The night of the last “verse” I gave myself the first shot of Neupogen, as I had been taught to do. I didn’t do too badly, though docs are not taught how to give shots in medical school. It was kinda tough to actually stick the needle into my belly, but it didn’t hurt much and I got the job done. We got up at about 3:30 the next morning to catch a flight to LA that left at 6:55. Those of you who know Kathy well know that she always wants to get to the airport early so we won’t miss our flight. Well, we were sitting at the gate for our flight, all by ourselves, by about 5:30. We had plenty of time to eat a McDonald’s breakfast and read the paper! The plane left on time and we had a smooth flight to Los Angeles. I was paranoid about being around too many folks with my white blood cell count being so low, but on the flight to LA the plane was almost empty. We changed planes in LA and headed out to Maui, but this plane was full. Fortunately no one around us was coughing or sneezing too much.

We got to Maui on time and collected our luggage, finding that one of our suitcases had lost a wheel on the flight, so we couldn’t roll it along, but instead I had to carry the thing! But, we got our rental car and found our way to the hotel at which the conference was going to be held, the Maui Prince. It was interesting that, when I asked the clerk at the rental agency how far the hotel was, she gave us the answer, not in miles, but in minutes. That was to be a pattern. Rarely did people express distances in actual distance, but rather in the time it took to get somewhere. That turns out to be, I think, because traffic is very slow and the roads are very circuitous. Though actual straight line distances are not great (the whole island of Maui can’t be more than about twenty miles by thirty miles or so) it can take over an hour to travel twenty or thirty miles.

We checked into the hotel and found that it was very nice indeed. It was right on a soft beach with a gentle surf and lots of palm trees, flowers and birds. We also found out later that there were a lot of large sea turtles in the surf just off the beach. We were able to watch a large turtle one day, just about thirty feet off the beach, with a shell probably about 24 inches across and a head as large as my fist.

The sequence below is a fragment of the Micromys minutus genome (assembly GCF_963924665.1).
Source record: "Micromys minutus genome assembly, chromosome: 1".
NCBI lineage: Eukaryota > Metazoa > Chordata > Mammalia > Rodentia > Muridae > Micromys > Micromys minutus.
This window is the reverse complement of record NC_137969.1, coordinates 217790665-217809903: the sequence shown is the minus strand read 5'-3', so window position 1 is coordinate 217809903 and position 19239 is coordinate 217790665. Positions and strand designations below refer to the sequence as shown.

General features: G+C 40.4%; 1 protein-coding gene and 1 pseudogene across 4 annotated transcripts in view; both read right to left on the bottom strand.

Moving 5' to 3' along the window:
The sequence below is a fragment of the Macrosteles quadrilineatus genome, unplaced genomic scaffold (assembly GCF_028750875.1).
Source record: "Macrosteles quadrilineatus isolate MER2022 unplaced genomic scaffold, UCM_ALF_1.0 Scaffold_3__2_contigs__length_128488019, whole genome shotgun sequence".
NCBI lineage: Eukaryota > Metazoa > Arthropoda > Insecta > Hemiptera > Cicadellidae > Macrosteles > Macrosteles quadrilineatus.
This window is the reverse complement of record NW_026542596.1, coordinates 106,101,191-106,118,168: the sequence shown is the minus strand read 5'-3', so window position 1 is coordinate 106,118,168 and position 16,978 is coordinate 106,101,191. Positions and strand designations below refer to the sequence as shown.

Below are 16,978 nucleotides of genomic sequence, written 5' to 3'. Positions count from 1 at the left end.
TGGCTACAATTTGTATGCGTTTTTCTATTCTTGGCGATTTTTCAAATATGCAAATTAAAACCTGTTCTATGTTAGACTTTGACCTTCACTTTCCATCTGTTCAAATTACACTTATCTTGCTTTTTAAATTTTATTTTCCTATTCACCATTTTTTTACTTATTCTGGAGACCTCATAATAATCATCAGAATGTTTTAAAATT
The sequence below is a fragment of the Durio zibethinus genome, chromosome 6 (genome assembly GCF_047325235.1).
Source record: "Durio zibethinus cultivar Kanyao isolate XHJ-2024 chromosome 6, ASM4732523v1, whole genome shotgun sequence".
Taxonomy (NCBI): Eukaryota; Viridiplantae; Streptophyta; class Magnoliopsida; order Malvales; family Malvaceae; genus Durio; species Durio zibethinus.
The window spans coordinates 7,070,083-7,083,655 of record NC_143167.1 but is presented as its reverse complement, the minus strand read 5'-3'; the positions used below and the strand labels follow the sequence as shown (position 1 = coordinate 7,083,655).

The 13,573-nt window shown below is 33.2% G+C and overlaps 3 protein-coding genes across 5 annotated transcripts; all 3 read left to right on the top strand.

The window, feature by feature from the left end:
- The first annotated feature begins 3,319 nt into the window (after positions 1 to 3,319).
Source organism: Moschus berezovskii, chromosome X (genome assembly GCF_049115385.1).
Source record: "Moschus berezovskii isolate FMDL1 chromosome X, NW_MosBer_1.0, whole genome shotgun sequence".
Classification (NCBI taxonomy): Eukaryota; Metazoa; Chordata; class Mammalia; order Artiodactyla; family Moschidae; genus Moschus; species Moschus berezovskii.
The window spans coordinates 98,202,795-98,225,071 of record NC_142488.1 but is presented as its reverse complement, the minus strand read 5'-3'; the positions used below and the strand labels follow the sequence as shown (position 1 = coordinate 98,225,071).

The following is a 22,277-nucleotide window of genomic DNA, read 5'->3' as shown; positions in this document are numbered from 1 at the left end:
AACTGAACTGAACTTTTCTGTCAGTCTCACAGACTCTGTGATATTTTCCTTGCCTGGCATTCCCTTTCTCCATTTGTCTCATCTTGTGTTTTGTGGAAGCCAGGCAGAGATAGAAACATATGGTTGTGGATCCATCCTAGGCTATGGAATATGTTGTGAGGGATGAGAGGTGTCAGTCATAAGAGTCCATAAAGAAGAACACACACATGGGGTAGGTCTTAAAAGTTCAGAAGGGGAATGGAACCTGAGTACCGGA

The hotel was a beautiful place, and is apparently a popular place for weddings. We must have seen at least five weddings of various sizes, during our stay. Kathy got her fill of checking out wedding dresses! I don’t know why women are so curious about what other women are wearing for their weddings. Anyway, we saw very large weddings with large receptions and music, and very small, private weddings with no one present except the bride and groom and the minister. At one wedding we witnessed, the bride and groom were standing alone on the beach with the minister saying their vows. There was no wedding party at all. The groom was quite a bit shorter than the bride, and so was standing on a small mound of sand to make him appear about the same height as his bride, at least for the photographer!

The meeting, which was the main reason we were in Maui, turned out to be an excellent educational meeting with excellent topics and experts on a wide variety of subjects. I was, again, a bit nervous about being in a large group of people, and the meeting was actually larger than I had thought it would be (about 200 people) so I tended to go in and get a seat all the way to one side of the room, rather than being surrounded by people. There was a fair amount of coughing going on, and I tried to stay away from anyone that appeared to be sick.

I was also restricted in my activities, because of my therapy and low counts. The chemotherapy made me photosensitive, so I couldn’t get much sun. And with my white counts being so low, I couldn’t eat fresh fruits and vegetables nor could I engage in, well, I’m not sure I can say it in a family publication, so I’ll just whisper it (we couldn’t have S-E-X). You know, because of germs and stuff.

Our son-in-law suggested that going to Hawaii with those restrictions was like taking a blind man to a strip show!

But we had a good time, nevertheless. The meeting was set up to run just in the morning and the daily sessions were generally over by about 1:00. That gave us the afternoons to do things. So we set about supporting the economy of Maui. The island is just beautiful, and we spent one afternoon just driving around seeing things and places that my excellent nurse, Debbie (who had lived on Maui) recommended. Then one morning, a day the meetings were held in the afternoon, we went on a helicopter ride around the island. We’d never done that before, and though I rode on lots of helicopters in Vietnam, I generally don’t like small aircraft. They tend to crash too frequently. Plus they tend to be way too expensive. But I have a new outlook on life now, and a different perspective on things. When you’re likely to have only five years left to live, and only that length of time to try to use your retirement money, things look different. If you crash, well, it was probably meant to be, and what is money for, if not to be enjoyed. I’ve been trying to save all my life; now it’s time to try to enjoy some of it while I can.